Before I begin considering taming/conditioning I also want to make sure that the environment is as good as it can be. That the animal is comfortable and eating well; this may take some weeks. I know it’s hard but consider this. I want to make sure that the habitat is suitable for the iguana. A decent 38-45 C (F) basking spot. A good quality UVB lamp and where necessary reflected and properly distanced. I personally use a conjunction of mercury vapour bulbs in conjunction with the Arcadia T5 tubes with my larger iguanas. The enclosure will normally have a plain bark, or a mix of bark soil/sand, leaf litter substrate with moss. It will also be decorated up with decent climbing furnishings and a few plants to hide in which will allow it to expose itself to different levels of light UV intensity and heat. An iguana being put into a fish tank, or any other type of bird/hamster cage or any other space that is not able to control their basic requirements is not advisable. For this method to work your animal’s health must be at it’s peak so this falls to the responsibility of the owner.

It s so important to make sure you are only trying to tame down “healthy” specimens that are housed correctly in appropriate sized vivariums with the appropriate cage furniture décor, being fed the “correct diet” and is otherwise heated and provided decent enough access of UV across a vertical gradient. Any lethargic behavior/dehydration/anorexia is a serious concern and a reptile veterinarian should be consulted as soon as possible.

Baby iguanas are naturally flighty. In my experience most babies tend not to condition so fast and so I don’t really bother touching mine unless I really have to. They are naturally skitzy and flighty and react defensively when caught.
However the most important thing in my opinion is that  I can begin trying to get my iguana into a routine. The routine will simply be for maintenance, cleaning and keeping up with it at roughly the same times every day. On contrary of the generic belief, iguanas are animals of habit and with time they will begin to understand that you are going into their enclosure to clean/feed them. They are intelligent creatures. Though it can be tempting, it is best to not interact with them from the beginning as you can just end up taking ten steps back and giving them more reasons to be suspicious of you in future.

I then begin with slow processes, such as placing my hand slowly near their food bowl while they are eating, being mindful of not moving too fast as this can cause them to become skittish. If you do this accidentally don’t worry, just keep trying and persevering and learn from your mistakes, all isn’t lost. You may have to repeat this all over again, the more it occurs the better, this is a form of conditioning. They have a suspicious herbivore feeding strategy (eat look around, eat look around, and eat when they think other animals are distracted). Quite interesting when I hear that iguanas eat when there owners eat at night…. many believe it is the iguana socializing. My belief is your iguana just thinks you are not paying it attention like a wild animal would and so its got a safer bet of eating while you’re distracted.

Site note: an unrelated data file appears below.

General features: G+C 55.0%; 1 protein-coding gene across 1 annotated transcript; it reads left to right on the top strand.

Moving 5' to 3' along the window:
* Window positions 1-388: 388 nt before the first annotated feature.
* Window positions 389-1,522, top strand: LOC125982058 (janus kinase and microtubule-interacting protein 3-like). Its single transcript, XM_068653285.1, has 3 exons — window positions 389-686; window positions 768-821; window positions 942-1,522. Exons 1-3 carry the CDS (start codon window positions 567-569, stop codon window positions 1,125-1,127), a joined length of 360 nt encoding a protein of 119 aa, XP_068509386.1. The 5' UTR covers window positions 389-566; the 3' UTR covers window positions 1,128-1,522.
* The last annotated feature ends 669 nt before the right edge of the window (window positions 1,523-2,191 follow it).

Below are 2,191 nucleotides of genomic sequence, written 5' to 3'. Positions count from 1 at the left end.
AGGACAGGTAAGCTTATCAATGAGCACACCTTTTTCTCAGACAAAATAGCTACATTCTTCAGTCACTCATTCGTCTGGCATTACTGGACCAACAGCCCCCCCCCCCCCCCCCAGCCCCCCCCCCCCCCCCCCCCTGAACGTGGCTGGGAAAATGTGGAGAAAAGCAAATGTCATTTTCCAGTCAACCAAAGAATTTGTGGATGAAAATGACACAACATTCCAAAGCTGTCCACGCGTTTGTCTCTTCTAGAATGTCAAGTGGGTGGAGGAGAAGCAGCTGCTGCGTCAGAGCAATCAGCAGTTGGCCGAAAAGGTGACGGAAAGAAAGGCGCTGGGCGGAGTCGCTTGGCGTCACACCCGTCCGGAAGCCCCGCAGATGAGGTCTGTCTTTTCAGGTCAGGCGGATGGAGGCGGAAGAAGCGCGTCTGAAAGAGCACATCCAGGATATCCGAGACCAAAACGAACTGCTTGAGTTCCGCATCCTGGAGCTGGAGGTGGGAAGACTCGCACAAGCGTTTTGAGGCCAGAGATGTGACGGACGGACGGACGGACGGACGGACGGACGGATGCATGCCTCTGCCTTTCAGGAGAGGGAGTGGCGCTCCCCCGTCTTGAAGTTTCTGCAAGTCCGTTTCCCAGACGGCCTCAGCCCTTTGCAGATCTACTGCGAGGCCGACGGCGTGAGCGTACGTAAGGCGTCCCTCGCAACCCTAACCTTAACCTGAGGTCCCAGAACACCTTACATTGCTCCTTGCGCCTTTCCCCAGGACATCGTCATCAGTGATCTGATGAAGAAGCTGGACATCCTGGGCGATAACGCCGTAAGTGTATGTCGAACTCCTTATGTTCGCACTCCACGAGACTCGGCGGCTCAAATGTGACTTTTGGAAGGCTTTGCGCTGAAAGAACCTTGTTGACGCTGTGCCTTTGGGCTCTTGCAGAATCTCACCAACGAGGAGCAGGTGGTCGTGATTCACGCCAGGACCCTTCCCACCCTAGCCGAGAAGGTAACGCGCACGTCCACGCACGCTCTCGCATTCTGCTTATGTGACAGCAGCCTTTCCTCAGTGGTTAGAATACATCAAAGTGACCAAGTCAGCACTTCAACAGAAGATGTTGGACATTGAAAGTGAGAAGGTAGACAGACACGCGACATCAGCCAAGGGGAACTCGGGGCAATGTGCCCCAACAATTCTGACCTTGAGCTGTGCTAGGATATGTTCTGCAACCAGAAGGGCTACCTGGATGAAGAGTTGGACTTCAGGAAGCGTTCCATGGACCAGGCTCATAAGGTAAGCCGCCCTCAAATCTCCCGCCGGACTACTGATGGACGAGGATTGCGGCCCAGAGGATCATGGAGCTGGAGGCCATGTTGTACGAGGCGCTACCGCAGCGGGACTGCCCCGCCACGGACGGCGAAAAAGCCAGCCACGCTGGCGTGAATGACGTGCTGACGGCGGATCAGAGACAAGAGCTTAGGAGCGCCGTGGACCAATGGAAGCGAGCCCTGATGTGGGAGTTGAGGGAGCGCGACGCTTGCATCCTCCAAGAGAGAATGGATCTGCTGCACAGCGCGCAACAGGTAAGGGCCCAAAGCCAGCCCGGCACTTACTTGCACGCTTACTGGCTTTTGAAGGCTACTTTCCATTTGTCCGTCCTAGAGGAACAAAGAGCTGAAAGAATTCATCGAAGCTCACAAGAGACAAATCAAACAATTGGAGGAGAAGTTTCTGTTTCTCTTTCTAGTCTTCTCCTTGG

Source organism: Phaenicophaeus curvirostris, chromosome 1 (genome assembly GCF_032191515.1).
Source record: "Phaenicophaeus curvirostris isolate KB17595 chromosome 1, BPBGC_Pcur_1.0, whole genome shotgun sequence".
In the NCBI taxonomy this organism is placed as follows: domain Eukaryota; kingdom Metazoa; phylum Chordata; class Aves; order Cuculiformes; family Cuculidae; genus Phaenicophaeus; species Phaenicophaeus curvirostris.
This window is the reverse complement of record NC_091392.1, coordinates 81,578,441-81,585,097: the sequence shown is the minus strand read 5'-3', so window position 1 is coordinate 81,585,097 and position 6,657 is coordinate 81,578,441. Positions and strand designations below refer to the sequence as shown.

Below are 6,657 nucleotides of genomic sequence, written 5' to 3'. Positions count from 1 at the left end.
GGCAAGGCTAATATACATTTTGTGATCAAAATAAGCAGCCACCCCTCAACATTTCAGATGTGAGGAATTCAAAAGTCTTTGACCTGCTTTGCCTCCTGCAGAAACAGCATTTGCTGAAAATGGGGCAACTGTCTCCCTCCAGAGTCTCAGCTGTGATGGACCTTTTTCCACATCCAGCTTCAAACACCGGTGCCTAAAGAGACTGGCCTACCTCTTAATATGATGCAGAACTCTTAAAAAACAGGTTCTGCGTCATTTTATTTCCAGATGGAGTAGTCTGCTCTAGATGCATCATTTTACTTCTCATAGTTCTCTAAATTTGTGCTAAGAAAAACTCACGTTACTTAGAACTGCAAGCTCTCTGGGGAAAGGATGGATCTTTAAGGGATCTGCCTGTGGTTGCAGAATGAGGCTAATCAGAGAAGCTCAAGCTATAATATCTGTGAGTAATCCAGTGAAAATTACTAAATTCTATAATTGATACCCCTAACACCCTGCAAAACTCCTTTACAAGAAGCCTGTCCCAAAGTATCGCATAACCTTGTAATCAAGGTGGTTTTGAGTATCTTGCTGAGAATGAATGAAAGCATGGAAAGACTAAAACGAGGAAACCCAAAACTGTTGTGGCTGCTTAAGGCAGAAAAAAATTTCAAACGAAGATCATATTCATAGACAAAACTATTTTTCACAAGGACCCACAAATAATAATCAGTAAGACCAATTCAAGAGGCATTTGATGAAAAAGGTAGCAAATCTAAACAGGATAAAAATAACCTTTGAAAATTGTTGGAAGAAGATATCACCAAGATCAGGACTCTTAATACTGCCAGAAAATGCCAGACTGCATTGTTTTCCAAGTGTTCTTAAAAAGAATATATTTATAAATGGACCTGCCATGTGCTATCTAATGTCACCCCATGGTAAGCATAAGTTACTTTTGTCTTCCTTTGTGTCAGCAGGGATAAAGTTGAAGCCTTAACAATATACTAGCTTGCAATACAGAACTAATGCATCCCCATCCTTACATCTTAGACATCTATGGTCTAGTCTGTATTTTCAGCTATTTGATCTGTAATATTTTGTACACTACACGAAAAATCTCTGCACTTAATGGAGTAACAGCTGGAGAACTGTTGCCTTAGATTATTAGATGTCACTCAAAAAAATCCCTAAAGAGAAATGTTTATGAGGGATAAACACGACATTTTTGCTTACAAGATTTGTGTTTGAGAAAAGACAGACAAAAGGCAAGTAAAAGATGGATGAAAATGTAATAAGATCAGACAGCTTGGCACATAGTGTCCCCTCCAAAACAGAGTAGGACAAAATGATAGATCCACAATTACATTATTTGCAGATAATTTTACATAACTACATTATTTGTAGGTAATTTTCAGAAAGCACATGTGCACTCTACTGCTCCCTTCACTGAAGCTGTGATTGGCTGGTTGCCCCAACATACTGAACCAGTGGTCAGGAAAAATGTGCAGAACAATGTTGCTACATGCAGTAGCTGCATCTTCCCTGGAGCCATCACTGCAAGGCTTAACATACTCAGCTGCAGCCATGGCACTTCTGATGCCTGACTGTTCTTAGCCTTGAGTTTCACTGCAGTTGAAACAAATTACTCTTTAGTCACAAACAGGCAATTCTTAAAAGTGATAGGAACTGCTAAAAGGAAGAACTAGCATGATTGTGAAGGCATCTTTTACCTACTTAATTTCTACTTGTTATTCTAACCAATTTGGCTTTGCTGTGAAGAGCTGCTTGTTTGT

With time I begin to incorporate the hand-flat and palm face up method inside of the enclosure. This method works on the principle that it is not seen as too much of a threat and if an animal does bite you due to the shapes of there mouths they will have difficulty succeeding. So it is better for their safety and your own. I incorporate small pieces of food such as a dandelion leaf or fruit to entice them over to my hand and again I will routine it. Some will take a while to come to you, others won’t. Patience is the key here. Keep up with it until you get success with it and if you can routine this for some time, then you’re ready for the next step.

Although not a baby in this video, an iguana I was working with briefly at a nearby rescue. He was skittish; this particular day I decided to start elevating my hand to start getting him used to the process. This is similar to what I would advise.

I can then begin moving the food to me, getting the iguana to come to me. Although I am still being mindful not to touch them still or make any sudden movements, I personally enjoy hand-feeding leaves to my iguanas and moving it up my arm with each success starting at the hand and each day moving up the wrist and arm and seeing them follow the food. If I keep this in a routine my iguana will begin to associate coming out onto my arm and once I have achieved this result then I take the time to take it to the next step.